There is a meme out there that does not get nearly enough push back. It is the idea that the private sector is always going to be more efficient than the public one. This is the whole of the idea behind all of the outsourcing of military functions and, of course the big push to privatize, to one degree or another, Medicare and Social Security.
This little nugget of conventional Conservative Wisdom (there is an oxymoron if I ever heard one!) suggests that because of the Plutonic ideal of the free market a for-profit business must be more efficient, or else it will be competed to death.
It is, in the vacuum of theoretical thought, a reasonable idea. But like most (all?) conservative ideas it suffers horribly when it comes into contact with reality (think matter/anti-matter for a good analog).
Why talk about something that pretty much every Liberal, Democrat and Progressive is going to nod their heads and say “Duh” to? Well it is an election year and there is going to be a shit load of this kind of talk and thinking (if it can be called thinking) being argued. Some of it will be at the Presidential level but it is really important at the Congressional level, as it is the asshats in Congress like Rep. Paul Ryan (R-Ayn Randland) that push this destructive meme and can continue to cause damage if we let them run and win on it.
So it is important to for us to be loaded up with counter examples and explanations so when Uncle Chuck is spouting off about why it is a good idea to elect or reelect Republican Congressman Mushmouth we can at refute the meme and start to kill it.
As anyone in any company large or small in America knows, there is not as much efficiency in a private business as the text book would suggest. Just think of the number of processes you deal with that have no relationship to serving the customer, staying inside the law and keeping the business going.
Even with these inherent inefficiencies, it is not the biggest problem with this meme. What conservatives always forget or gloss over is that a private business is, at its very base a profit making enterprise. It exists not to serve the public good but to make a return on the investment of the folks who own it. This is true of any business whether is a mom and pop shop, like Bob’s Backhoe Service, or IBM.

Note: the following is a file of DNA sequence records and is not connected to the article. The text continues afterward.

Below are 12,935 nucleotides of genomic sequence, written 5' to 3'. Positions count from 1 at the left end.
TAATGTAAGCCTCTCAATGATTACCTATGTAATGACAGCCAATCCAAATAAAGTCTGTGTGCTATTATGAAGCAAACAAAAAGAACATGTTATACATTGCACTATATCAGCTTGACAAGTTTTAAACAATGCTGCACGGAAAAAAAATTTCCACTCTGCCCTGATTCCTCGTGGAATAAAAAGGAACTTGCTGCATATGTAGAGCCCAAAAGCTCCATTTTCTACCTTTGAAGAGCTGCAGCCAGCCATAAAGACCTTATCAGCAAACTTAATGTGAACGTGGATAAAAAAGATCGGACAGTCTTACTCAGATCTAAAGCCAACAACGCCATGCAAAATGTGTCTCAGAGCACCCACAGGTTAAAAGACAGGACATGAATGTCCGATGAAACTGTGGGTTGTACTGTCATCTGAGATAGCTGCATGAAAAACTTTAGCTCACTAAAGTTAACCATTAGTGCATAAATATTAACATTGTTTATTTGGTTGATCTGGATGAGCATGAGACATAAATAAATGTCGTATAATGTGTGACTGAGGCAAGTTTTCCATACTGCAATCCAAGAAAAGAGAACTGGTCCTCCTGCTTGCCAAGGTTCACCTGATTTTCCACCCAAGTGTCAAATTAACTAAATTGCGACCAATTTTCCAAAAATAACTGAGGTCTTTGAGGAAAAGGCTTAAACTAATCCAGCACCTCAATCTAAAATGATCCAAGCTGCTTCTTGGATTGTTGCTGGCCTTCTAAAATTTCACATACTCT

The conservative argument for privatizing is that a company working for the government will have to be more efficient because the government will only pay a certain amount for the services and they will have to find a way to make their profit from that.
There are two obvious problems with this idea. The first is that if the government really will only pay a certain amount, then the way that the company will find profit will obviously be by cutting corners on the service offered.
The results of this have been seen time and again in the contract services in our recent wars in Iraq and Afghanistan. The faulty electrical wiring on bases, the contaminated water, subpar waste disposal all were from functions that were taken over by contractors that the military used to provide.
The cost of these failure and frauds is huge, and more than offsets any kind of savings that might have been realized. That is, of course, before all the money spent on investigating them and having to follow around and inspect the shoddy work they did.
One might be able to argue that similar things could happen if the military had been in charge of these functions directly, but there is no doubt that the scale would have been greatly reduced and the ability to force accountability would be much higher, with none of the additional costs.
Then there is, of course, the mercenaries we hired in the form of Blackwater. These fools cost far more in the per soldier cost than any branch of the US Military. There was no savings there and their reckless and unaccountable actions ultimately made the job in both wars harder not easier. Given that we reached a money burn rate of 12 billion (12,000 million) a month, it is impossible to argue that contractors made us more efficient and cost effective in our misguided wars.